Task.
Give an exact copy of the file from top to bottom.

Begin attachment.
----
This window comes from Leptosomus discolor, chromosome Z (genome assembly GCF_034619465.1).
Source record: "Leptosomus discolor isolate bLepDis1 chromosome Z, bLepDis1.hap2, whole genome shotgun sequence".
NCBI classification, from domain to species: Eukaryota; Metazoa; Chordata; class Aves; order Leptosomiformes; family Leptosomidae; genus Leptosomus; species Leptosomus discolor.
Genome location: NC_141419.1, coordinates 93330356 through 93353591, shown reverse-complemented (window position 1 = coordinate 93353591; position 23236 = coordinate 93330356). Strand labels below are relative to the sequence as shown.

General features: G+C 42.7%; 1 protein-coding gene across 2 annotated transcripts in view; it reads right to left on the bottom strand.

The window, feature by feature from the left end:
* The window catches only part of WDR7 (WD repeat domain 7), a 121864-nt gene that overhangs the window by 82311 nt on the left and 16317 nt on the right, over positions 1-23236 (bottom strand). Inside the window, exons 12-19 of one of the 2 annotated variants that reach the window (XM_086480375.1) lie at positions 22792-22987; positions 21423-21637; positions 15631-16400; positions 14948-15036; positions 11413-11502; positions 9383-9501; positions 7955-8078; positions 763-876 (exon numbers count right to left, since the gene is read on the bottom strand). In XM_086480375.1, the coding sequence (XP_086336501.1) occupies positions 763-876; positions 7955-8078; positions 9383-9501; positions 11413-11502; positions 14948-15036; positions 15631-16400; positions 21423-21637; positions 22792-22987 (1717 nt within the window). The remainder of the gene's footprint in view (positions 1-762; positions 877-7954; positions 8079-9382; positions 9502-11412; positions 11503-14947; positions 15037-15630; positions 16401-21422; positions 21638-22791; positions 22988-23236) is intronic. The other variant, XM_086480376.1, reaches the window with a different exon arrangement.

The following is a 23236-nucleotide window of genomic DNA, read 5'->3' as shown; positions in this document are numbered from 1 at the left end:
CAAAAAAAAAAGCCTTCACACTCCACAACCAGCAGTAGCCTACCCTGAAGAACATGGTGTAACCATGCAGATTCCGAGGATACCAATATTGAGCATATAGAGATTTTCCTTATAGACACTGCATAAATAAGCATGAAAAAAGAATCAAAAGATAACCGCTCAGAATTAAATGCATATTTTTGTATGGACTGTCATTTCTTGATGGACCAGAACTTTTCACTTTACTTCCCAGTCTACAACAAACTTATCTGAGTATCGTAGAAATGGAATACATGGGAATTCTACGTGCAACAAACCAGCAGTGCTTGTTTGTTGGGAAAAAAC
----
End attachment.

This window comes from Leptosomus discolor, chromosome Z (genome assembly GCF_034619465.1).
Source record: "Leptosomus discolor isolate bLepDis1 chromosome Z, bLepDis1.hap2, whole genome shotgun sequence".
NCBI classification, from domain to species: Eukaryota; Metazoa; Chordata; class Aves; order Leptosomiformes; family Leptosomidae; genus Leptosomus; species Leptosomus discolor.
Genome location: NC_141419.1, coordinates 93330356 through 93353591, shown reverse-complemented (window position 1 = coordinate 93353591; position 23236 = coordinate 93330356). Strand labels below are relative to the sequence as shown.

General features: G+C 42.7%; 1 protein-coding gene across 2 annotated transcripts in view; it reads right to left on the bottom strand.

The window, feature by feature from the left end:
* The window catches only part of WDR7 (WD repeat domain 7), a 121864-nt gene that overhangs the window by 82311 nt on the left and 16317 nt on the right, over positions 1-23236 (bottom strand). Inside the window, exons 12-19 of one of the 2 annotated variants that reach the window (XM_086480375.1) lie at positions 22792-22987; positions 21423-21637; positions 15631-16400; positions 14948-15036; positions 11413-11502; positions 9383-9501; positions 7955-8078; positions 763-876 (exon numbers count right to left, since the gene is read on the bottom strand). In XM_086480375.1, the coding sequence (XP_086336501.1) occupies positions 763-876; positions 7955-8078; positions 9383-9501; positions 11413-11502; positions 14948-15036; positions 15631-16400; positions 21423-21637; positions 22792-22987 (1717 nt within the window). The remainder of the gene's footprint in view (positions 1-762; positions 877-7954; positions 8079-9382; positions 9502-11412; positions 11503-14947; positions 15037-15630; positions 16401-21422; positions 21638-22791; positions 22988-23236) is intronic. The other variant, XM_086480376.1, reaches the window with a different exon arrangement.

The following is a 23236-nucleotide window of genomic DNA, read 5'->3' as shown; positions in this document are numbered from 1 at the left end:
CAAAAAAAAAAGCCTTCACACTCCACAACCAGCAGTAGCCTACCCTGAAGAACATGGTGTAACCATGCAGATTCCGAGGATACCAATATTGAGCATATAGAGATTTTCCTTATAGACACTGCATAAATAAGCATGAAAAAAGAATCAAAAGATAACCGCTCAGAATTAAATGCATATTTTTGTATGGACTGTCATTTCTTGATGGACCAGAACTTTTCACTTTACTTCCCAGTCTACAACAAACTTATCTGAGTATCGTAGAAATGGAATACATGGGAATTCTACGTGCAACAAACCAGCAGTGCTTGTTTGTTGGGAAAAAAC